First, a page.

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Über dieses Buch

These proceedings of the ?fth European Conference on Technology Enhanced Learning (EC-TEL 2010) exemplify the highly relevant and successful research being done in TEL. Because of this greatwork,this year’s conference focused on “Sustaining TEL: From Innovation to Learning and Practice.” The last decade hasseensigni?cantinvestmentintermsofe?ortandresources(i.e.,time,people, and money) in innovating education and training. The time has come to make the bold step from small-scale innovation research and development to larg- scale and sustainable implementation and evaluation. It is time to show the world (i.e., government, industry, and the general population) that our ?eld has matured to the stage that sustainable learning and learning practices – both in schools and in industry – can be achieved based upon our work. ThepresentdayTEL communitynowfaces newresearchquestionsrelatedto large-scale deployment of technology enhanced learning, supporting individual learning environments through mashups and social software, new approaches in TEL certi?cation, and so forth. Furthermore, new approaches are required for the design, implementation, and use of TEL to improve the understanding and communication of educational desires and the needs of all stakeholders, ranging from researchers, to learners, tutors, educational organizations, companies, the TEL industry, and policy makers. And the TEL community has taken up this challenge. As one can see in this volume, in its ?fth year the conference was once more able to assemble the most prominent and relevant research results in the TEL area. The conference generatedmorethan150submissionswhichdemonstratesaverylivelyinterestin the conference theme, thus signi?cantly contributing to the conference’s success.

Inhaltsverzeichnis

Frontmatter

Section 1. Invited Papers

Tackling HCI Challenges of Creating Personalised, Pervasive Learning Ecosystems

This paper explores two classes of emerging technology that offer the promise to provide radically improved ways to support lifelong learning. We particularly focus on the human computer interaction (HCI) challenges that must be addressed if that promise is to be realised. One technology is

personalisation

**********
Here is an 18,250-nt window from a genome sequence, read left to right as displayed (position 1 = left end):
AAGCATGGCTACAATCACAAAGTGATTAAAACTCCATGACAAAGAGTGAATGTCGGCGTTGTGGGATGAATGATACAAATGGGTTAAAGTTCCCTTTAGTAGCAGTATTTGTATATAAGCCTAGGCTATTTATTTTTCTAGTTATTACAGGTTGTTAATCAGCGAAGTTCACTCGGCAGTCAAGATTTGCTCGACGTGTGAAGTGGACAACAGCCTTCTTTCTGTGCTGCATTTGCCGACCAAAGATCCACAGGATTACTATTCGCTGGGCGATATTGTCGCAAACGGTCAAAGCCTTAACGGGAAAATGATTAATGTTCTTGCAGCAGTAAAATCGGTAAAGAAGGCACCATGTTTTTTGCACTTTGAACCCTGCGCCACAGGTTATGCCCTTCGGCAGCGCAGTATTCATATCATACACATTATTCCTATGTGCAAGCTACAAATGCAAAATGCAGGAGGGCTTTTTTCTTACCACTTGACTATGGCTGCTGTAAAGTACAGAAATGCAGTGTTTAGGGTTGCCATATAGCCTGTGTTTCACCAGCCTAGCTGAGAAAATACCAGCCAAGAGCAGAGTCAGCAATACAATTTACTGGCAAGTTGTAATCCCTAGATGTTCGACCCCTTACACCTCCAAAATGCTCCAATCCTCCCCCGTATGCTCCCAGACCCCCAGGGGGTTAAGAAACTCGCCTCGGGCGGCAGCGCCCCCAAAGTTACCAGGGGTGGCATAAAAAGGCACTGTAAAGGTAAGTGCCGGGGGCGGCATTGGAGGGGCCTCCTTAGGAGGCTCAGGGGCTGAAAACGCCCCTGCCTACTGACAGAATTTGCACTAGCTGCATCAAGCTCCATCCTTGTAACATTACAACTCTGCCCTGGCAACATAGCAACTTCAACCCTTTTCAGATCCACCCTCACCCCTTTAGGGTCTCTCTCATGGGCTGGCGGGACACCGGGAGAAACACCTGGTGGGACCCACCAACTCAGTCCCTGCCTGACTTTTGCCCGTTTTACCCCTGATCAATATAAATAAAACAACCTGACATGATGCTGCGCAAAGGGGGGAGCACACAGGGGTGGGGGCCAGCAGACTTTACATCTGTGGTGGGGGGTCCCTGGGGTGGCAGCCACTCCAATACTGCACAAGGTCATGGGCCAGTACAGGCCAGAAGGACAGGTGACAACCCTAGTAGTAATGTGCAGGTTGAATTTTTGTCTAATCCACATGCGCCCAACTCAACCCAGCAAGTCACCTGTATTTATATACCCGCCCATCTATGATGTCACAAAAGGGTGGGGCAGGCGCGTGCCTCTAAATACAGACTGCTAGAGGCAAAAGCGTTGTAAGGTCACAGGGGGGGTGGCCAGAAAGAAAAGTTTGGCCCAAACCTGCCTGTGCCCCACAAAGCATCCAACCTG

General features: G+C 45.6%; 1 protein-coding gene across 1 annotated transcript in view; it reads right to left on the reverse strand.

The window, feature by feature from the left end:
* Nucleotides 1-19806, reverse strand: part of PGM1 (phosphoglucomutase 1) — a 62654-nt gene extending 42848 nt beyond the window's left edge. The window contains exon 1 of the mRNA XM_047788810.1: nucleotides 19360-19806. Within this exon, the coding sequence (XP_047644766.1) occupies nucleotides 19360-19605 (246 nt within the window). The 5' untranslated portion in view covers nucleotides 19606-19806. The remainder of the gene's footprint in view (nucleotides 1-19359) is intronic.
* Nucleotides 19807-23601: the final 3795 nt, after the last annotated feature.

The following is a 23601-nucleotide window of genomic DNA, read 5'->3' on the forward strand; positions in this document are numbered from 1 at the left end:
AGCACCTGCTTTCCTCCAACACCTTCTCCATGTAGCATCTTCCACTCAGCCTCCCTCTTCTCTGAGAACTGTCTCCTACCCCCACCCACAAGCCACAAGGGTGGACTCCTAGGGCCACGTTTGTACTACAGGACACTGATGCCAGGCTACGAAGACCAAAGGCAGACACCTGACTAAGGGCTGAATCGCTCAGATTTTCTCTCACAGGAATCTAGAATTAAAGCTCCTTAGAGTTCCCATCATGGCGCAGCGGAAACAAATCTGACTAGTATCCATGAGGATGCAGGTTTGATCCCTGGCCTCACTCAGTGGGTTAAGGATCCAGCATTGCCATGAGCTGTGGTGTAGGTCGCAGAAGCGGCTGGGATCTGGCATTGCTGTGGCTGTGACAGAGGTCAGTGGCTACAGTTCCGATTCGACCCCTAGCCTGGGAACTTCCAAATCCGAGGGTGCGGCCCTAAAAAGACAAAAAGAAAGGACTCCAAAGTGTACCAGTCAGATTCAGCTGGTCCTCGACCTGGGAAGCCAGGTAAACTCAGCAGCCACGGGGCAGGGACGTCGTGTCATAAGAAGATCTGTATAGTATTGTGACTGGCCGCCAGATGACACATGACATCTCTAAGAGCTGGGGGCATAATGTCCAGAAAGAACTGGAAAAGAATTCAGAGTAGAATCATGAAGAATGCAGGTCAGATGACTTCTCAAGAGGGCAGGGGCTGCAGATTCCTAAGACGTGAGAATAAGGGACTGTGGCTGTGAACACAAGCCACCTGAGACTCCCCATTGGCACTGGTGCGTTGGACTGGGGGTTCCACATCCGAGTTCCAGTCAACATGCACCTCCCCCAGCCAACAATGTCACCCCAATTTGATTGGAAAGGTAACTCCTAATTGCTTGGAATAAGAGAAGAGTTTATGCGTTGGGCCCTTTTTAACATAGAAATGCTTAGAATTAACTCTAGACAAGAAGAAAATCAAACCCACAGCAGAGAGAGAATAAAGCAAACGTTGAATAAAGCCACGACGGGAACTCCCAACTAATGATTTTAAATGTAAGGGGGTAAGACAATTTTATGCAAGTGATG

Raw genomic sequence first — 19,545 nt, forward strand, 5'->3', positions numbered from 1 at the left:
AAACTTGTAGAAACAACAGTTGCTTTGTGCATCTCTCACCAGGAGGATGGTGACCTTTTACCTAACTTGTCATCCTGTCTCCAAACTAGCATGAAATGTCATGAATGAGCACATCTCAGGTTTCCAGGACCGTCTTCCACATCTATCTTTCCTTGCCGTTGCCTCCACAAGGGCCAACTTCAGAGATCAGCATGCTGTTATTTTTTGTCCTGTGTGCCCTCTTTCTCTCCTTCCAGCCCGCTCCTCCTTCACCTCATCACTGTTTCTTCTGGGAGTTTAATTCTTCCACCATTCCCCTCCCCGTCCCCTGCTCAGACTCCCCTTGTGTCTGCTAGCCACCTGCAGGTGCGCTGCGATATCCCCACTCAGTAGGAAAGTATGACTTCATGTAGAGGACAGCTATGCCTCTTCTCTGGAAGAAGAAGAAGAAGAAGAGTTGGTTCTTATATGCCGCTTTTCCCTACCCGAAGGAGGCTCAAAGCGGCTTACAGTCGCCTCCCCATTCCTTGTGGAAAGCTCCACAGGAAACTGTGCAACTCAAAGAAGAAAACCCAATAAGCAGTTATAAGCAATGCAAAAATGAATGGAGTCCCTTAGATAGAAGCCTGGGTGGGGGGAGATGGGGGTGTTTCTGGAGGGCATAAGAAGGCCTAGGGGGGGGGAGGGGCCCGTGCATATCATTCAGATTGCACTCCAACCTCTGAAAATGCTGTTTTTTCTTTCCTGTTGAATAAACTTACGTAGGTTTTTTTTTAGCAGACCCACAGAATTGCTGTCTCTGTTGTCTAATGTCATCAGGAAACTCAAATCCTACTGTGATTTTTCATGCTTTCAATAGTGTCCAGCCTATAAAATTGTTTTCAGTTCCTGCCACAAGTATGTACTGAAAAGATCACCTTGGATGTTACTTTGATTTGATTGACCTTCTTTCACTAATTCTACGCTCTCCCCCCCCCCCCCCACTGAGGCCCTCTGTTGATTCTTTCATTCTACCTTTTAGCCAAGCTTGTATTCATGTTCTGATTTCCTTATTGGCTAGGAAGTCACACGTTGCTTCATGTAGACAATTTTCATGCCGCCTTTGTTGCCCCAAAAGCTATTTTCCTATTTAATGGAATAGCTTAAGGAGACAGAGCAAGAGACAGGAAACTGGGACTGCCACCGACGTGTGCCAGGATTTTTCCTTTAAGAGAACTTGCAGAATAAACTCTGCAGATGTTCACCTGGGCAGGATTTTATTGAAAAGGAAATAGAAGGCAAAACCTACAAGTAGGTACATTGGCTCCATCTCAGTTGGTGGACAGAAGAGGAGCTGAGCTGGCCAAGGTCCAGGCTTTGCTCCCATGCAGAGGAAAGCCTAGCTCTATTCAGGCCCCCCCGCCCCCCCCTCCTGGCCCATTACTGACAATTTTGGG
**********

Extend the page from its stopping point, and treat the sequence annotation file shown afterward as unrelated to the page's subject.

, based on a

long term learner model

which captures the learner’s knowledge, preferences and other attributes. We discuss the roles of an

explicit learner model

that is a first class software entity, with APIs for programmers as well as effective user interfaces that can give users control over their model and its use. We present the PLUS framework that provides the infrastructure for personalised learning, and how its Accretion-Resolution representation supports both flexible reasoning for personalisation by programs and provides the foundation for users to control the whole personalisation process. We link the PLUS framework to a second class of technology, the fast-changing and increasingly ubiquitous

personal mobile devices

and the emerging

embedded surface computing devices

, such as tabletop and shared wall displays. We show how we have tackled several of the HCI challenges that are key to both these technologies.

Judy Kay, Bob Kummerfeld

Section 2. Full Papers

Maintaining Continuity of Inquiry Learning Experiences across Contexts: Teacher’s Management Strategies and the Role of Technology

An inquiry-led investigation with technology was designed and implemented, aiming to enhance our understanding of how inquiry learning takes place within a personal, socio-cultural and institutional context. Children used personal technologies across contexts, to plan and collect evidence, analyse and share their work. These technologies are boundary objects, connecting students’ experiences across the classroom, out-of-class activities, a fieldtrip and the home, and enabling students to carry out inquiry activities autonomously. The science teacher aimed to maintain a sense of continuity across contexts by utilising specific management strategies: interchanging between highlighting and constraining technology use, ensuring that all students know what they need to do in and out of class, communicating interdependencies among groups and by translating group data to an overview of the whole class data. These strategies are identified as prerequisites for any successful inquiry learning experience to take place.

Stamatina Anastopoulou, Yang Yang, Mark Paxton, Mike Sharples, Charles Crook, Shaaron Ainsworth, Claire O’Malley

Ultra-Personalization and Decentralization: The Potential of Multi-Agent Systems in Personal and Informal Learning